Research In Motion (RIM) on Tuesday unveiled a BlackBerry Torch to take on the hot-selling iPhone, avoiding comment on a plan in the United Arab Emirates to snuff out data service there.
RIM's first mobile phone with a slide-out keyboard and touch-control screen debuted at a press event in New York City.
RIM executives did not make themselves available after the gathering to field questions about discussions said to be taking place between countries such as the UAE regarding access to data sent using BlackBerry devices.
While the popularity of iPhones has soared among fans thrilled by games, social networking, video watching and other casual uses, BlackBerry has remained a favorite for business people craving secure wireless communications.
BlackBerry smartphones can be hard targets for countries that do electronic snooping in the name of national security.
The UAE has said that BlackBerry services including messenger, Web browsing and email will be suspended on October 11 because they "allow individuals to commit violations" that the country cannot monitor.
In an emailed statement on Monday, RIM said it was aware some customers were "curious about the discussions that occur between RIM and certain governments" but that such talks were confidential.
BlackBerry security is designed to let business users "transmit information wirelessly while also providing them with the necessary confidence that no one, including RIM, could access their data," RIM said.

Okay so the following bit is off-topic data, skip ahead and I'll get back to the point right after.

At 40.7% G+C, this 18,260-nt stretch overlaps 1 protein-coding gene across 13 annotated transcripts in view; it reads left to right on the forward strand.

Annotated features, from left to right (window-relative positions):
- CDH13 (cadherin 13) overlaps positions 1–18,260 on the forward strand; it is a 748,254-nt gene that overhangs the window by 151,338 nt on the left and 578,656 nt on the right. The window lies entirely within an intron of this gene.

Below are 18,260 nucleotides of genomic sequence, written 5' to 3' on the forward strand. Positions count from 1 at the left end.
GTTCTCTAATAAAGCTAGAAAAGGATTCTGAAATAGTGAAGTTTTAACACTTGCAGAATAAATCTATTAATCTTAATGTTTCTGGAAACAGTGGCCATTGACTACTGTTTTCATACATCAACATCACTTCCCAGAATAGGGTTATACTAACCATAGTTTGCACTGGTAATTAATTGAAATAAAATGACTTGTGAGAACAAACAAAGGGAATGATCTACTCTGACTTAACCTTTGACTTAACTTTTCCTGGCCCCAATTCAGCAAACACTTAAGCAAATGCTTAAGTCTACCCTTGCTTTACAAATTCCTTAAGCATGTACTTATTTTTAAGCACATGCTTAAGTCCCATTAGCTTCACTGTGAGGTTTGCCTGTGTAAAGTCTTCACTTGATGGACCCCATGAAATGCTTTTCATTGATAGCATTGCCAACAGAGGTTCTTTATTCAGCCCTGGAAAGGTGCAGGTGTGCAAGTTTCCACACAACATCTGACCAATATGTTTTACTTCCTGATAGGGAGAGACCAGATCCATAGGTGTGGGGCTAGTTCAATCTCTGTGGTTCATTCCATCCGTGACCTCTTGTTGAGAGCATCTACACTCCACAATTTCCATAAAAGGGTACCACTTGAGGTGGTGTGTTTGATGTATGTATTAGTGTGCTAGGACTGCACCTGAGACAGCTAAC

In an increasingly crowded smartphone market, the Torch debuted with US telecom giant AT&T, the exclusive service provider for iPhone handsets from California-based Apple.
Torch will be released in the United States on August 12 and will be priced at 199 dollars with a two-year service contract with AT&T, which will subsidize the cost of the hardware.
Torch did not sacrifice the keyboard, a popular feature among business people rely heavily on email and text messages. The handset also has an improved camera.
"With the legendary BlackBerry keyboard you love accompanying a large touch screen, users now have the best of both worlds," RIM said in a release. "A refined smartphone designed for the heart and the head."
Torch handsets are more powerful than their predecessors and run on a new BlackBerry 6 operating system. Features touted by RIM included "universal search" that automatically scours all applications on a Torch smartphone for chosen keywords.
Despite the announcement, the company's stock price was down nearly three percent to 55.49 dollars as the end of the trading day neared in New York.
Along with the problem in the UAE, investors were worried about tough competition from iPhones and smartphones using the Android operating system developed by Google.
BlackBerry remains the most popular smartphone in the US market but figures released this week by Nielsen indicate its dominance is eroding and that ranks of its users covet iPhones or Android handsets.
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